Everest Re saw its fully collateralized reinsurance sidecar and segregated accounts vehicle Mt. Logan Re shrink slightly during the second-quarter of 2019, but at the same time the reinsurer grew its shareholders equity significantly, taking its overall capital base to a new high of $13.4 billion.
Everest Re reported a strong second quarter of 2019, reporting impressive net income of $342.9 million, much better than the prior years $69.9 million.
For the first-half the strong beat continues, with net income reaching $691.8 million for H1 2019, compared to $280.2 million for H1 2018.
Gross premiums rose 5% to $2.2 billion for Q2 2019, with reinsurance relatively flat but direct insurance premiums rising strongly by 17% in the quarter.
Helping profits and boosting returns, Everest Re managed a combined ratio of just 89.2% for the quarter, compared to 105.1% in the prior year period, thanks largely to the absence of catastrophe losses in the quarter and some favourable prior year development.
Investment income was also very strong, up 27% year-on-year, which is another factor in helping to deliver impressive returns on equity (RoE) and growth in terms of capital at Everest Re.
President and Chief Executive Officer Dominic J. Addesso commented on the results “Everest delivered outstanding results for the quarter, with a 16.1% annualized net income return on equity, driven by both solid underwriting and investment performance. With nearly $9 billion in common equity and strong franchises in both reinsurance and insurance, our ability to adjust the mix of business to optimize our portfolio was again evident this quarter, as Everest added top line in insurance and casualty reinsurance along with a strong property cat renewal to take advantage of the improved market conditions.”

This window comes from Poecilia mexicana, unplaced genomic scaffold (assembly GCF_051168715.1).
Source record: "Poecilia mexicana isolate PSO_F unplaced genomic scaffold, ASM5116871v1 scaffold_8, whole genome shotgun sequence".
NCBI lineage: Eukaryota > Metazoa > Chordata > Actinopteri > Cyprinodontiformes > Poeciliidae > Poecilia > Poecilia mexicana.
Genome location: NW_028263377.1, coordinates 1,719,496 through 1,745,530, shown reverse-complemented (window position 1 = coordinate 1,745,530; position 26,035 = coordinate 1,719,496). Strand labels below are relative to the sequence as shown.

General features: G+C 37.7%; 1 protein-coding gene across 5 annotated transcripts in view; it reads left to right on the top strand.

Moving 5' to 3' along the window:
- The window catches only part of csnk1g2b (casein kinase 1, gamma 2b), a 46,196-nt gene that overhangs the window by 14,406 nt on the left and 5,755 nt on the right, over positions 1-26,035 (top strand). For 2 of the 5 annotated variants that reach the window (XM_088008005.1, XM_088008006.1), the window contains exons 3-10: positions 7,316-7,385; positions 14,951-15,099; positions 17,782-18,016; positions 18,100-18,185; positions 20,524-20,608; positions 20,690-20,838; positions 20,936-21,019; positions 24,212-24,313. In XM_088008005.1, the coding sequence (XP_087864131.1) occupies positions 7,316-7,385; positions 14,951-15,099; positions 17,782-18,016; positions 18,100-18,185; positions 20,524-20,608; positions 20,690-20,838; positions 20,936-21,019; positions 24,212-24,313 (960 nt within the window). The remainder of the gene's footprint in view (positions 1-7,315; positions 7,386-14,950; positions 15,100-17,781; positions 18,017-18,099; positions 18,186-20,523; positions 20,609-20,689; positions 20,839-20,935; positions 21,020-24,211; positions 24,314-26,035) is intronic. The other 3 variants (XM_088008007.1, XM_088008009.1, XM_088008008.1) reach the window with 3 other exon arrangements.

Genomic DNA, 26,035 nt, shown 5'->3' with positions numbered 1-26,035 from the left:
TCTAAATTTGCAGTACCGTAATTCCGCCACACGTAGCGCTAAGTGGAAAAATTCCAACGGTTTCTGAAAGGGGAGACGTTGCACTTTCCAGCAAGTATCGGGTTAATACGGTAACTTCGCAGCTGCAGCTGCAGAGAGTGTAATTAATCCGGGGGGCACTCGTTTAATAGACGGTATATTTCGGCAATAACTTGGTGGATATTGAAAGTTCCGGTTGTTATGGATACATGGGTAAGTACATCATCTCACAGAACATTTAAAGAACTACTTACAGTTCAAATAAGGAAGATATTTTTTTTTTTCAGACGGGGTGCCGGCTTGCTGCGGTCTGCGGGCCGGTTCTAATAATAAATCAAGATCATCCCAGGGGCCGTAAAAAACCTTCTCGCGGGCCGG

Everest Re’s common equity now stands at an all-time high, as Adesso noted, which alongside the almost $3 billion of Kilimanjaro Re catastrophe bonds left outstanding and capital contributed by the Mt. Logan Re vehicle and outstanding debt, puts Everest Re with the largest capital base in its history at almost $13.4 billion.
That’s risen by $874 million since the end of 2018, with the increase most clear in common equity, which has risen by an impressive $980 million since the end of last year.
Offsetting this was a slight shrinking of the Mt. Logan Re collateralized reinsurance vehicle, which has clearly been paying out some losses over the first-half of this year, as its assets under management has fallen to $940 million at the end of Q2, down from $1.046 billion at the end of 2018.
Partly this will be due to the realisation of losses after the last two year’s of catastrophe events, as well perhaps as some additional impacts from loss creep during the first-half of the year which may have trapped a little more capital.
It’s typical of the churn seen in the AuM’s of insurance-linked securities (ILS) fund managers and other third-party reinsurance capital vehicles during the period, as the hangover of prior year losses continues to be dealt with.
The third-party reinsurance and retrocessional capital provided by Everest Re’s Kilimanjaro Re catastrophe bonds and the slightly smaller Mt. Logan Re AuM still make up almost 29% of Everest’s overall capital base.
That’s slipped a little from the 32% of capital that third-party sources contributed to Everest Re in cat bonds and Mt. Logan Re at the end of 2018, but still an impressive amount.
As the losses move further behind Everest Re, the reinsurer should find it can begin to expand its Mt. Logan Re strategy once again.
It will also be interesting to see whether the reinsurer may look to the catastrophe bond markets later this year, as some of its older vintage Kilimanjaro Re cat bonds are due for maturity by December.
Everest Re has not sponsored a cat bond since April 2018 now, suggesting it is overdue a visit to the cat bond market and that the end of 2019 may be the time we see the reinsurance firm return.